The two Bill recipes
Feb. 11, 2010
By Ginger Isham
I have a special friend whom I have known for a long time. His name is Bill and a little while ago he gave me his aunt’s cookbook, entitled, “The Rumford Complete Cookbook” by Lily Haxworth Wallace, dated 1932. She graduated from a cooking school in London, England. I believe the book relates to the Rumford Baking Powder you can still purchase today. It has many recipes cut from newspapers and pasted on blank pages.
One of these recipes is for a new winter dessert using canned peaches.
Pour the entire contents of a can of peach halves (cut side up) into a shallow baking dish. Put a little piece of butter in the center of each peach half and sprinkle with brown sugar. Bake at 350 degrees until the fruit begins to brown on the edges. Remove from oven and cool slightly and serve on top of a toasted slice of sponge cake or hot buttered toast. Garnish with whipped cream lightly sprinkled with nutmeg.
My other special friend whom I have known a short time is also named Bill. He lives part-time in Williston in an historic home. Recently he shared some of his life story with me. He had lived in England at one time and also went to school in Massachusetts as a boy in the 1940s. His teacher there was persuaded to teach the boys in his class how to cook. His teacher was someone many of us remember living here in North Williston, Louise Hannah Whitcher.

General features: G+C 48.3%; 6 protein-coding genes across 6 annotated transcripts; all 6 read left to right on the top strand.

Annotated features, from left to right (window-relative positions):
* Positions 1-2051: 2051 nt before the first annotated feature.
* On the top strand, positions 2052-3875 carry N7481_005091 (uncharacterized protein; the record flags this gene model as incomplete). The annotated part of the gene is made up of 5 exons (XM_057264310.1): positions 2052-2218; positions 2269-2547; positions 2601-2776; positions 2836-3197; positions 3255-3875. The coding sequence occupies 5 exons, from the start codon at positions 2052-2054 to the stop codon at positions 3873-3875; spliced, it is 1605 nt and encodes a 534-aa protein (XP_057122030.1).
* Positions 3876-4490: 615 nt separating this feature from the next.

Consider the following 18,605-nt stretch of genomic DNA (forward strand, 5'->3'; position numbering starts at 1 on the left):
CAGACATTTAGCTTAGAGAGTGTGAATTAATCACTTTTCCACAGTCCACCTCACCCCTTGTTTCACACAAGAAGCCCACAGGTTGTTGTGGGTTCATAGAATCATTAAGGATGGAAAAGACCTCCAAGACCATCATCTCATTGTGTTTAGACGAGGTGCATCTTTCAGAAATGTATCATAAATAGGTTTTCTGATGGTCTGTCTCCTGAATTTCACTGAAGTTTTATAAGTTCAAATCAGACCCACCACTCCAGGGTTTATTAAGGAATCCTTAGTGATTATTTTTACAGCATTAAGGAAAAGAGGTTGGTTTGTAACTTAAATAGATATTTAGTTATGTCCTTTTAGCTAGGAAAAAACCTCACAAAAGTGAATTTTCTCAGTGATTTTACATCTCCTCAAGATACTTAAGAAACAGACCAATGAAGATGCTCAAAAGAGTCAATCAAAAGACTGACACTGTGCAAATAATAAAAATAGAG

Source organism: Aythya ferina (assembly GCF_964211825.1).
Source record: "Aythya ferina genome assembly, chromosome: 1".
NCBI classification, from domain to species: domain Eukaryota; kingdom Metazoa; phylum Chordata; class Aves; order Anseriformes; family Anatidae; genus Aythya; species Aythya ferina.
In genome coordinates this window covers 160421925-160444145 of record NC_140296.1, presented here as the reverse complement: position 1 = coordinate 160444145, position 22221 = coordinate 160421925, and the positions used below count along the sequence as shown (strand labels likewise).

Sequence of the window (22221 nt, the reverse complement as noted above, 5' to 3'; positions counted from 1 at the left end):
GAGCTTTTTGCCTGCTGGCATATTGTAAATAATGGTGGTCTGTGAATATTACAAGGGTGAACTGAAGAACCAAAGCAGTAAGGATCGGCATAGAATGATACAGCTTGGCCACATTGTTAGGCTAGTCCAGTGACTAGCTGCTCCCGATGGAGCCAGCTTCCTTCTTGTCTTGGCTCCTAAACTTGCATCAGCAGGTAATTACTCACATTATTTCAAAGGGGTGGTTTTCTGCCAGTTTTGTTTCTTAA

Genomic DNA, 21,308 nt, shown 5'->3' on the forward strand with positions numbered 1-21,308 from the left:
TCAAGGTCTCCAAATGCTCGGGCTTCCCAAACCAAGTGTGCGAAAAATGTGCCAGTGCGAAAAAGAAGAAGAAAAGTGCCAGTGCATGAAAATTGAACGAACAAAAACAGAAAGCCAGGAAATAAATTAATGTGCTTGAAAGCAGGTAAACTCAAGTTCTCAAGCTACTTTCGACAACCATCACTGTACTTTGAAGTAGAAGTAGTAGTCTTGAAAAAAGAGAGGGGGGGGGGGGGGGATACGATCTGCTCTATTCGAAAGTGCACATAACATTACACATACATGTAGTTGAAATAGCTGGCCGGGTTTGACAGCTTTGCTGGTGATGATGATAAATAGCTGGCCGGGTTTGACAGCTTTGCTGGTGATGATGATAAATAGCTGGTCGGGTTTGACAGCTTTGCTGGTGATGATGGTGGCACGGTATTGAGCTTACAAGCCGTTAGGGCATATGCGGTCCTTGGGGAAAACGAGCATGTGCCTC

Louise is now being cared for in a home in the area. I came to know Louise when I came to live in Williston in the early 1960s. What a surprise it was to find Bill and I had a mutual friend! He loaned me his notebook of handwritten recipes from that cooking class. In the notebook was the following sponge cake recipe that surprisingly I connected with the one in the Rumford Cookbook.
It is easy and delicious and would make a great dessert for Valentine’s Day. Serve with whipped cream and fresh fruit.
4 egg yolks
4 egg whites
3/4 cup sugar
1/8 teaspoon salt
3/4 cup flour
1 tablespoon lemon juice
Beat egg yolks until thick and lemon colored. Add sugar gradually and continue beating until all the sugar has been added and the grains of sugar have disappeared. Add lemon juice. Beat egg whites stiff, fold into the yolk mixture. Sift dry ingredients three times and carefully fold into the mixture. Bake in a greased pan for 30 minutes at 350 degrees.
(My notes: Eggs should be at room temperature; use only fresh squeezed lemon juice; no need to sift flour and salt; grease and flour a 9-inch loaf pan; bake about 25 minutes, remove from oven and loosen edges of pan with a knife and turn out onto rack to cool)
Ginger Isham lives with her husband on a fifth generation family farm on Oak Hill Road.